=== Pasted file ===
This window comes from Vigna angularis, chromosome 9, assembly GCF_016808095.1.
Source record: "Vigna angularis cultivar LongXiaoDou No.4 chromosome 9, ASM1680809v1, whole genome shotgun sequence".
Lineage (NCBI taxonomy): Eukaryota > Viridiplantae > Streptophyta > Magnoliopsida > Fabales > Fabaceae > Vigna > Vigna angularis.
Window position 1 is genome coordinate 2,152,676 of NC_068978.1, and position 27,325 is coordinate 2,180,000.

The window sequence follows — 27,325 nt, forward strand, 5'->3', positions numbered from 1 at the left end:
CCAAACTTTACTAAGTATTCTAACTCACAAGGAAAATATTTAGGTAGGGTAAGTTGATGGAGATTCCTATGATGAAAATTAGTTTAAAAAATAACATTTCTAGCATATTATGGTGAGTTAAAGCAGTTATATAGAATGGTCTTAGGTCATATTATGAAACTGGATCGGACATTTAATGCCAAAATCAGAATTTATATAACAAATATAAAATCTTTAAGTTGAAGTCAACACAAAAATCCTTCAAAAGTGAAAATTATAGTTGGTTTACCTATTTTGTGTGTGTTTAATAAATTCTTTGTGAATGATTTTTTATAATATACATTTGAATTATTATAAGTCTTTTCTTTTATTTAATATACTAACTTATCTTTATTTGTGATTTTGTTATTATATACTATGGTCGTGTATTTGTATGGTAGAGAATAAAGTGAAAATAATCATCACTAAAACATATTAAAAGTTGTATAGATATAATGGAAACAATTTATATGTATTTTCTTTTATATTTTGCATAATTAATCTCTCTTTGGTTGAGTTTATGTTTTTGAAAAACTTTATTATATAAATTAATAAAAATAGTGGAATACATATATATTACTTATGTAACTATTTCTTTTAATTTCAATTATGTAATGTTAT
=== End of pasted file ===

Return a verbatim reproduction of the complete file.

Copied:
This window comes from Vigna angularis, chromosome 9, assembly GCF_016808095.1.
Source record: "Vigna angularis cultivar LongXiaoDou No.4 chromosome 9, ASM1680809v1, whole genome shotgun sequence".
Lineage (NCBI taxonomy): Eukaryota > Viridiplantae > Streptophyta > Magnoliopsida > Fabales > Fabaceae > Vigna > Vigna angularis.
Window position 1 is genome coordinate 2,152,676 of NC_068978.1, and position 27,325 is coordinate 2,180,000.

The window sequence follows — 27,325 nt, forward strand, 5'->3', positions numbered from 1 at the left end:
CCAAACTTTACTAAGTATTCTAACTCACAAGGAAAATATTTAGGTAGGGTAAGTTGATGGAGATTCCTATGATGAAAATTAGTTTAAAAAATAACATTTCTAGCATATTATGGTGAGTTAAAGCAGTTATATAGAATGGTCTTAGGTCATATTATGAAACTGGATCGGACATTTAATGCCAAAATCAGAATTTATATAACAAATATAAAATCTTTAAGTTGAAGTCAACACAAAAATCCTTCAAAAGTGAAAATTATAGTTGGTTTACCTATTTTGTGTGTGTTTAATAAATTCTTTGTGAATGATTTTTTATAATATACATTTGAATTATTATAAGTCTTTTCTTTTATTTAATATACTAACTTATCTTTATTTGTGATTTTGTTATTATATACTATGGTCGTGTATTTGTATGGTAGAGAATAAAGTGAAAATAATCATCACTAAAACATATTAAAAGTTGTATAGATATAATGGAAACAATTTATATGTATTTTCTTTTATATTTTGCATAATTAATCTCTCTTTGGTTGAGTTTATGTTTTTGAAAAACTTTATTATATAAATTAATAAAAATAGTGGAATACATATATATTACTTATGTAACTATTTCTTTTAATTTCAATTATGTAATGTTAT